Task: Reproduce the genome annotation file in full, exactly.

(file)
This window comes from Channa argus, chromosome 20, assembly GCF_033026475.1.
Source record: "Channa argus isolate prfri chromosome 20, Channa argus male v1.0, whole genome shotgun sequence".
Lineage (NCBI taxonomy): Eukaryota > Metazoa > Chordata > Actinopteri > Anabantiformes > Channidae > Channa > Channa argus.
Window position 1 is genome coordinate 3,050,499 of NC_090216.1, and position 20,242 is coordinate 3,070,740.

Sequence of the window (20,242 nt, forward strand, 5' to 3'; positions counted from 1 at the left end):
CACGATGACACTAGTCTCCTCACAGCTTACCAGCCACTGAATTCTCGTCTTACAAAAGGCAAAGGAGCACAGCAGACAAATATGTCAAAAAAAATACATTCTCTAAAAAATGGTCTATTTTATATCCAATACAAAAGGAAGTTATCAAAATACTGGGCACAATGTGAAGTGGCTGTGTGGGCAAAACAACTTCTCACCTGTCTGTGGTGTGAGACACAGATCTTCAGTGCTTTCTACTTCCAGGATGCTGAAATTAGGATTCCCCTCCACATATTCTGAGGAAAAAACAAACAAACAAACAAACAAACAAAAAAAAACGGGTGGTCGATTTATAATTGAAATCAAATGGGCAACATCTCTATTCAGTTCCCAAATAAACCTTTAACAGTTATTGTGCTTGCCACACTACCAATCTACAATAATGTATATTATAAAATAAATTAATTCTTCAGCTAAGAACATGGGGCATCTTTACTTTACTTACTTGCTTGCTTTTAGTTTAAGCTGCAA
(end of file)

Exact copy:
This window comes from Channa argus, chromosome 20, assembly GCF_033026475.1.
Source record: "Channa argus isolate prfri chromosome 20, Channa argus male v1.0, whole genome shotgun sequence".
Lineage (NCBI taxonomy): Eukaryota > Metazoa > Chordata > Actinopteri > Anabantiformes > Channidae > Channa > Channa argus.
Window position 1 is genome coordinate 3,050,499 of NC_090216.1, and position 20,242 is coordinate 3,070,740.

Sequence of the window (20,242 nt, forward strand, 5' to 3'; positions counted from 1 at the left end):
CACGATGACACTAGTCTCCTCACAGCTTACCAGCCACTGAATTCTCGTCTTACAAAAGGCAAAGGAGCACAGCAGACAAATATGTCAAAAAAAATACATTCTCTAAAAAATGGTCTATTTTATATCCAATACAAAAGGAAGTTATCAAAATACTGGGCACAATGTGAAGTGGCTGTGTGGGCAAAACAACTTCTCACCTGTCTGTGGTGTGAGACACAGATCTTCAGTGCTTTCTACTTCCAGGATGCTGAAATTAGGATTCCCCTCCACATATTCTGAGGAAAAAACAAACAAACAAACAAACAAACAAAAAAAAACGGGTGGTCGATTTATAATTGAAATCAAATGGGCAACATCTCTATTCAGTTCCCAAATAAACCTTTAACAGTTATTGTGCTTGCCACACTACCAATCTACAATAATGTATATTATAAAATAAATTAATTCTTCAGCTAAGAACATGGGGCATCTTTACTTTACTTACTTGCTTGCTTTTAGTTTAAGCTGCAA